We read in Genesis 2:18 that it was not good for man to be alone. This is the first “not good” that we find in all of Scripture. But then God immediately takes care of it. He creates a helper, a partner, a companion for the man – not a servant or a slave, but one who will help and support him. Once again man and woman are both created in God’s image. They are created in God’s image together, and so the man and woman are equal partners in this relationship.

Verse 21 tells us that the woman was created from Adam’s rib. Matthew Henry in his commentary on the Bible makes a beautiful observation from this passage. He writes: “The woman was . . . not made out of his head to rule over him, nor out of his feet to be trampled upon by him, but out of his side to be equal with him, under his arm to be protected, and near his heart to be beloved.” I once heard about a five-year old boy who learned in Sunday School about Eve being created from Adam’s rib. Several days later he had a stomach ache and told his mother: “My side hurts. I think I’m having a wife.” God created woman to be man’s partner and companion. Marriage is between a man and a woman.

   B. Jesus affirmed marriage as between a man and a woman. (Mark 10:6-8)

In the New Testament Jesus looked back to these passages from Genesis and affirmed that they meant that marriage is between a man and a woman. Mark 10:6-8: Jesus said, “At the beginning of creation God ‘made them male and female.’ ‘For this reason a man will leave his father and mother and be united to his wife, and the two will become one flesh.’” Marriage is the joining of a husband and a wife together by God. Jesus affirmed marriage as between a man and a woman.

   C. The Bible condemns homosexual activity as sin.
      – Leviticus 18:22; Romans 1:24-27; 1 Corinthians 6:9-10; Hebrews 13:4

And then we must also recognize that the Bible condemns homosexual activity as sin. Leviticus 18:22 says very clearly: “Do not lie with a man as one lies with a woman; that is detestable.” (Leviticus 18:22) In Romans 1 Paul writes about the progression of sin as man continued to suppress the true knowledge of God. In verses 24-27 he writes first about sexual immorality in general and then about homosexual activity in particular. Listen to these verses: “Therefore God gave them over in the sinful desires of their hearts to sexual impurity for the degrading of their bodies with one another. They exchanged the truth of God for a lie, and worshiped and served created things rather than the Creator — who is forever praised. Amen. Because of this, God gave them over to shameful lusts. Even their women exchanged natural relations for unnatural ones. In the same way the men also abandoned natural relations with women and were inflamed with lust for one another. Men committed indecent acts with other men, and received in themselves the due penalty for their perversion.” (Romans 1:24-27). In 1 Corinthians 6 Paul writes, “Do not be deceived: Neither the sexually immoral nor idolaters nor adulterers nor male prostitutes nor homosexual offenders nor thieves nor the greedy nor drunkards nor slanderers nor swindlers will inherit the kingdom of God.” (1 Corinthians 6:9-10)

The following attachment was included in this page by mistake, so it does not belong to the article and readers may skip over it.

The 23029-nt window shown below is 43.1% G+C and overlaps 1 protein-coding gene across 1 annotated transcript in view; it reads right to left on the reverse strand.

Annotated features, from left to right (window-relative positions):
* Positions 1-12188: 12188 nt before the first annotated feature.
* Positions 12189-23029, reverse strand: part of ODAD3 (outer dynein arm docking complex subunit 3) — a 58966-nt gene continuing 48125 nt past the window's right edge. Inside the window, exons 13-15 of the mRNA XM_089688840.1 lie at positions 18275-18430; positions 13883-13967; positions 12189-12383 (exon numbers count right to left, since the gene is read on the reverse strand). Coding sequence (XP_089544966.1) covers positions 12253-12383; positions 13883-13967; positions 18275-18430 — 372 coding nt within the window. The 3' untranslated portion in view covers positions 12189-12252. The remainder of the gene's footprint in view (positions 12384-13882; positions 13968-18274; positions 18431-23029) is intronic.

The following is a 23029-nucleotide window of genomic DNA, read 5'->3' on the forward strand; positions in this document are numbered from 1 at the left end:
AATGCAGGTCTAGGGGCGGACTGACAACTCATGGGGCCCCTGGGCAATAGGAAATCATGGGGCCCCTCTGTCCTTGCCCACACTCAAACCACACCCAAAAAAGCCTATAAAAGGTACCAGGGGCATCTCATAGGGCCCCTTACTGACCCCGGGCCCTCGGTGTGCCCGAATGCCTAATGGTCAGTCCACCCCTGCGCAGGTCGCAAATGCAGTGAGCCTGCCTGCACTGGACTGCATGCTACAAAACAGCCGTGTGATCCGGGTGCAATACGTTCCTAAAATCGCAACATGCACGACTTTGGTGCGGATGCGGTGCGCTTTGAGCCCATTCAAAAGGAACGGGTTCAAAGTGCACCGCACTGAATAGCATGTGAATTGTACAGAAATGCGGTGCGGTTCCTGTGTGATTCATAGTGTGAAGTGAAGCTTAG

And so the Bible clearly condemns homosexual activity as sin. It is a form of sexual immorality along with incest, adultery or any other sexual relationship outside of marriage between a woman and a man. Hebrews 13:4 says, “Marriage should be honored by all, and the marriage bed kept pure, for God will judge the adulterer and all the sexually immoral.” Hebrews 13:4 is saying that marriage is to be kept pure and guarded from all forms of sexual immorality. We have just seen that homosexual activity is a form of sexual immorality. Therefore the Bible does not view gay marriage as a valid option. Marriage is between a man and a woman.

III. Marriage is based on a public vow of lifetime faithfulness.

So, 1) marriage is an ordered, covenant relationship, 2) marriage is between a man and a woman, and 3) marriage is based on a public vow of lifetime faithfulness. This is the third pillar of the biblical foundations of marriage. Marriage is based on a public vow of lifetime faithfulness.

   A. Marriage is a public institution (not just living together).
      – Genesis 2:22-25

First of all, it is important to understand that God created marriage as a public institution. It is not a private matter. It involves public vows that are recognized by the governing authorities. This is why marriage is different than living together. When a couple chooses to live together, there are no public vows exchanged

Let’s go back to Genesis 2 for a moment. We already looked at verses 18-22 where God created the woman to be the man’s partner and companion. Now let’s pick it up again at the end of verse 22 and into verse 23: Then the LORD . . . brought her to the man. The man said, “This is now bone of my bones and flesh of my flesh; she shall be called ‘woman,’ for she was taken out of man.”